A woman uses a fan to cool herself and a child wile ridding on a tram in Bucharest, Romania, Friday, Aug. 4, 2017, photo: AP/Vadim Ghirda
05 of August 2017 11:58:22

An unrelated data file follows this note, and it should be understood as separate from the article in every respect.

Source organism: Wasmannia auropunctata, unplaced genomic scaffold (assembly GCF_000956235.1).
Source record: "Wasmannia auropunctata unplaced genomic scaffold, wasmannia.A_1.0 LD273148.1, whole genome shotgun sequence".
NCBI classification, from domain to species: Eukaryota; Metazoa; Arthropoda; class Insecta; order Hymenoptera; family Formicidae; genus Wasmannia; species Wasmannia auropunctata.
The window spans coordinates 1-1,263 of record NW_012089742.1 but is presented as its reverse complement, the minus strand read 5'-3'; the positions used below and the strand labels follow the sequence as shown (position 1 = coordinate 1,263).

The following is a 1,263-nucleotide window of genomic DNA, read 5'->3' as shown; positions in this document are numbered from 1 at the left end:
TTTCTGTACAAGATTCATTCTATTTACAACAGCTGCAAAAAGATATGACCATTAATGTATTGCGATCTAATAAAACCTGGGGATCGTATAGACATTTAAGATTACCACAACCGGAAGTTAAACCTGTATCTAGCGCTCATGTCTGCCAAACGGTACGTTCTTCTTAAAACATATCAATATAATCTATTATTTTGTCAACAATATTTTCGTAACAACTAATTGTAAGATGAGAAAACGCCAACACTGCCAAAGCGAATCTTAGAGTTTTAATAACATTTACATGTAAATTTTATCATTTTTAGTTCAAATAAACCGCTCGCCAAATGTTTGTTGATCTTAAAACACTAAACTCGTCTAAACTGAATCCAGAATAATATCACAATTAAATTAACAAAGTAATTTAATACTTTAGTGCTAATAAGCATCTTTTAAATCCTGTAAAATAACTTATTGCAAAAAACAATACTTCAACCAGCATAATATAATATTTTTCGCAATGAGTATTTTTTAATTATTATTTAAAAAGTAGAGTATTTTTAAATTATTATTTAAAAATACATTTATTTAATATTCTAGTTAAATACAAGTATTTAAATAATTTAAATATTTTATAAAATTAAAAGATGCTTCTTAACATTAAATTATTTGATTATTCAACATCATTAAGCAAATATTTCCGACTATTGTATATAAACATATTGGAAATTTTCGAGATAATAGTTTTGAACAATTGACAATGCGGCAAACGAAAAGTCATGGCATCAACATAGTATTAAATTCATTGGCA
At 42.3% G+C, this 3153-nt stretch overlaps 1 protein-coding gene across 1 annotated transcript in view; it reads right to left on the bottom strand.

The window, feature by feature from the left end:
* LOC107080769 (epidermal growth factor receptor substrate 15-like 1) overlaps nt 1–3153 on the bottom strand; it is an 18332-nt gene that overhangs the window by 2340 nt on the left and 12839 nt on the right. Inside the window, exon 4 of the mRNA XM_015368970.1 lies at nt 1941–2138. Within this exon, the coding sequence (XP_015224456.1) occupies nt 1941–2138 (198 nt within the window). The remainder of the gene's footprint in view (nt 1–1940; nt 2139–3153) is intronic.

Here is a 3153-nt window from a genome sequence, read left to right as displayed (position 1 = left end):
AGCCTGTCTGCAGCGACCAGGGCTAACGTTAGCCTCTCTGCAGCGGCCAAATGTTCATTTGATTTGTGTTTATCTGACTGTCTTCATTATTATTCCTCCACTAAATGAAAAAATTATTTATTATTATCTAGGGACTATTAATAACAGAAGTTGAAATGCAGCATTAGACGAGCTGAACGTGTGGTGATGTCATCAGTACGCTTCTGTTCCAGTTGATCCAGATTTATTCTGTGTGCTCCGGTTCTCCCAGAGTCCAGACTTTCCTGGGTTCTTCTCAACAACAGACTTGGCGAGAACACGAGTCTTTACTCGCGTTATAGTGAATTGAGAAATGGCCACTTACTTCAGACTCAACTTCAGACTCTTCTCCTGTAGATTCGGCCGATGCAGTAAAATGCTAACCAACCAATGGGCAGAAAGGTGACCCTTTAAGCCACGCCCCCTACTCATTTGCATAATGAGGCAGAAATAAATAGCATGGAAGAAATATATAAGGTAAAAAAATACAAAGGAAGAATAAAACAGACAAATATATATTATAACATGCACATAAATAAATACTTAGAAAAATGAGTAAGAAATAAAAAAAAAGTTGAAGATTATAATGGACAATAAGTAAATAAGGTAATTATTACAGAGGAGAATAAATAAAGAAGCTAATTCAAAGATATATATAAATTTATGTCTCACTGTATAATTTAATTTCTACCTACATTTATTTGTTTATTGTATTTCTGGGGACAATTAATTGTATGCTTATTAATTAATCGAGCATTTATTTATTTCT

BELGRADE – No wonder it's been dubbed "Lucifer."A relentless heat wave that gripped parts of Europe this week has sent temperatures soaring to record highs for several days, causing at least two deaths and prompting authorities to issue weather alerts.Extreme heat in Italy, and parts of France and Spain and the Balkans, has led to dozens of wildfires, damaged crops and fueled power and water consumption. Authorities in some areas issued traffic restrictions and banned work in the open in the hottest part of the day as temperatures reached more than 40 C (104 F).Spain's national weather service on Saturday issued an emergency warning for high temperatures for 31 of the country's 50 provinces as forecasts predicted temperatures of up to 44 C (111.2 F).Although this part of Europe is used to scorching summers, meteorologists have warned that such high temperatures lasting over several days aren't that common. Serbian authorities have said the hot spell came from Africa."It is just too much," said 52-year-old real estate agent Sasa Jovanovic, from Belgrade, the Serbian capital. "Sometimes it feels as if I cannot breathe."In the Alpine nation of Slovenia, authorities reported earlier this week the first-ever "tropical night" at 1,500 meters (4,920 feet) in the mountains, meaning temperatures were higher than 20 C (68 F) during the night.Authorities in other countries urged people to stay indoors and drink a lot of water. The public health institute in Belgrade issued heat instructions, telling people to keep wet towels on windows if there is no air conditioning, and avoid physical strain and alcohol.In Croatia, authorities have appealed to the thousands of tourists vacationing along the country's Adriatic coast to be careful on the beaches and while traveling.The streets of Montenegro's capital, Podgorica, and other towns, were empty on the weekend, sending people flocking to the country's Adriatic coast. Authorities there issued a fire alert because of dry weather.